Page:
If attackers were able to access the seeds for a specific company, they might be able to generate the pseudo-random numbers of one of its tokens, allowing them to clear a crucial hurdle in breaching the company's security.

Other possibilities include the theft of source code that gives attackers a blueprint of vulnerabilities to exploit, or the theft of private cryptographic keys that might allow them to imitate RSA servers or register new employee tokens.

“RSA is going to have to convince people that their stuff still works,” said Nick Owen, CEO of Wikid Systems, a two-factor authentication startup that competes with RSA. “That means they'll have to come clean about the attack. They may be in a position where they have to reissue hardware tokens to their users as well.”

Owen noted that RSA's notice came as one of the company's websites related to the activation of software licenses was down for unexplained reasons. It's not clear if the outage is related to the attack.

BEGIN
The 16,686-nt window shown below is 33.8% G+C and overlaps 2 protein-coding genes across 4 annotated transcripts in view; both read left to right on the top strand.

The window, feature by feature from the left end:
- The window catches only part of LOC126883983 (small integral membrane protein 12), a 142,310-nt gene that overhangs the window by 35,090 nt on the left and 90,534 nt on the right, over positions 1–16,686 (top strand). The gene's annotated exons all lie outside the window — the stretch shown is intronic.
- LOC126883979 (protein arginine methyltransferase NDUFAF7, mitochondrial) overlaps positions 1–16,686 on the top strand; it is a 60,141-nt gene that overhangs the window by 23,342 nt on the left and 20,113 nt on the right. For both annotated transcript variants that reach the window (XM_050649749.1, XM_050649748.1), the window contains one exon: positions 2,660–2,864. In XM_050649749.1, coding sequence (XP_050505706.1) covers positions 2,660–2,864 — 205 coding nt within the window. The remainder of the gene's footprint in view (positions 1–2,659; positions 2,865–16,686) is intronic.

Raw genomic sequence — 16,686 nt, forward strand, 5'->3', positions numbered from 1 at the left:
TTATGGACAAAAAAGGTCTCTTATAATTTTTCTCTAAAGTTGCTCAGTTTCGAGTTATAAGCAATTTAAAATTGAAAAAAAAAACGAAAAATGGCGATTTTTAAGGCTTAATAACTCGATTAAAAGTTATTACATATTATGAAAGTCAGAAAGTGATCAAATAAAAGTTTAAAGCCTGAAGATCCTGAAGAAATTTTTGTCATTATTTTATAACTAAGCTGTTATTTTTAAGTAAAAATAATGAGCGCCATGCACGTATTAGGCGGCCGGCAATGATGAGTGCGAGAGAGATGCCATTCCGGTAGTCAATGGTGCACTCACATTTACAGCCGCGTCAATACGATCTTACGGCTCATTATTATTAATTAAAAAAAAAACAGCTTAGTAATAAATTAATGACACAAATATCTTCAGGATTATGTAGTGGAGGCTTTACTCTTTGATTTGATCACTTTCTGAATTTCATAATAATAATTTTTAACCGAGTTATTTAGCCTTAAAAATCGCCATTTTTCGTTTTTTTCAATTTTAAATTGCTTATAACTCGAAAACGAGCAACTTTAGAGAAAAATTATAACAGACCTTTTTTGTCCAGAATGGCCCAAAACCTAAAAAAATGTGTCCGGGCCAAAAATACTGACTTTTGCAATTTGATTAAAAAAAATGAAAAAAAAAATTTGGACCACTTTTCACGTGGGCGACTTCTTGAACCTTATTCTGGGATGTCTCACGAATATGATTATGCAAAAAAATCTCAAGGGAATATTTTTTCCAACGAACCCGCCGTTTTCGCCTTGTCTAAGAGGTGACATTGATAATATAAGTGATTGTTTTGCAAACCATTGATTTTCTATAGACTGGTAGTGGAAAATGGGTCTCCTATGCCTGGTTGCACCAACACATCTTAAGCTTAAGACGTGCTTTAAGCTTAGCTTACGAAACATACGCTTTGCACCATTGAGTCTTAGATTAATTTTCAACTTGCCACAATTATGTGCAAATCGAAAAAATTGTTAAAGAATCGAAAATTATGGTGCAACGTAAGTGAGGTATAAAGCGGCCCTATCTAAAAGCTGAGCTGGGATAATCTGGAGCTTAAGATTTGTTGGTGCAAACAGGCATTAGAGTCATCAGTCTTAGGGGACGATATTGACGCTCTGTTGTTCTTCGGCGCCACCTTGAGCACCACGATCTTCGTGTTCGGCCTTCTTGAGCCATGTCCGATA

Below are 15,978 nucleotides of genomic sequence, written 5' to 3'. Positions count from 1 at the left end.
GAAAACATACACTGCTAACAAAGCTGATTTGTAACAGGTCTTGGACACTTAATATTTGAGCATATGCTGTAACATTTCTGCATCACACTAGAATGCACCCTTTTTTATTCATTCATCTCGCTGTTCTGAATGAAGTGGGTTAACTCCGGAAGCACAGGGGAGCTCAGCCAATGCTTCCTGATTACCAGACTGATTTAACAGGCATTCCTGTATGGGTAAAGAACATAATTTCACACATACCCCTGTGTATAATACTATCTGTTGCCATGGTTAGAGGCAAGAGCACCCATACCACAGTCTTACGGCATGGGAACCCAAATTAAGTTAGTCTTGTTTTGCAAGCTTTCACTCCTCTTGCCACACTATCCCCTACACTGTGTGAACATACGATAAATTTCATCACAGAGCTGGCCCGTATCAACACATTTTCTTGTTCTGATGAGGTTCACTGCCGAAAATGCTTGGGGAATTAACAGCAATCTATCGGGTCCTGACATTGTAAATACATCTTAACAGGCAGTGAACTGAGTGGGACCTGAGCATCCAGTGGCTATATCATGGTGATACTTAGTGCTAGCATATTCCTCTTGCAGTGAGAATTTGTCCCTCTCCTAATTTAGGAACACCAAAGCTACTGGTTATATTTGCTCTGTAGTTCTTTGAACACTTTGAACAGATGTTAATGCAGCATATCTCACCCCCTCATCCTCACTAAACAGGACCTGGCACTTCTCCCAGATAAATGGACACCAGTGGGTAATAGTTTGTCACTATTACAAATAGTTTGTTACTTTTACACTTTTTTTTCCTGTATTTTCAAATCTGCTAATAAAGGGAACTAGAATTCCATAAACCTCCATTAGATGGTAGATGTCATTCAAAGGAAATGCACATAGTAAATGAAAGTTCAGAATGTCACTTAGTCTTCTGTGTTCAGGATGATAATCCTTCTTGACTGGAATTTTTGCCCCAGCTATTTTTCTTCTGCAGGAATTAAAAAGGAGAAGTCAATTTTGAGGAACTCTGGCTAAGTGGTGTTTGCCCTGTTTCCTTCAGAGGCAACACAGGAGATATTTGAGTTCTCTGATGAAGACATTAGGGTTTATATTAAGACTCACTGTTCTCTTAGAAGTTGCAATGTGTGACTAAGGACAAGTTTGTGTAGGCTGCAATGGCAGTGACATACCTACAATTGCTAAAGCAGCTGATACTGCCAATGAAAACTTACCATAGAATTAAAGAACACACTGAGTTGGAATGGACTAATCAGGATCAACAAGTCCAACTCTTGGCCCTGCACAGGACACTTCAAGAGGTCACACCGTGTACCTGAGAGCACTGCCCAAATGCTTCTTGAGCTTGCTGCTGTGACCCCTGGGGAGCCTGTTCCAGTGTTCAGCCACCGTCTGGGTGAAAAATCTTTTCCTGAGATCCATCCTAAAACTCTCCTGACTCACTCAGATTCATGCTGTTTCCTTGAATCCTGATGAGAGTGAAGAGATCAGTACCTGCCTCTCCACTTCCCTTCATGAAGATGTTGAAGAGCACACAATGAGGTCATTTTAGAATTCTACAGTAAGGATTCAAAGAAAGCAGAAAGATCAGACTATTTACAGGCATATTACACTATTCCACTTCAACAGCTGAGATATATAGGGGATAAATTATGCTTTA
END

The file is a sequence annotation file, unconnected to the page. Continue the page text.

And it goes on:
Coviello's letter said that company security systems recently identified “an extremely sophisticated cyber attack in progress being mounted against RSA.” That description, and the reference to APT, leaves open the possibility that attacks could have lasted days, weeks, or months – but the company didn't say more. They also evoked memories of attacks Google disclosed early last year that breached security at dozens of companies and made off with highly sensitive data.

The vagueness also generated plenty of criticism among security professionals.

“APT: Yeah, we got pwned, leaked all your data,” web app security guru Mike Bailey tweeted, in a mock paraphrase of Coviello's letter. “Srry about that, but this guy was GOOD.”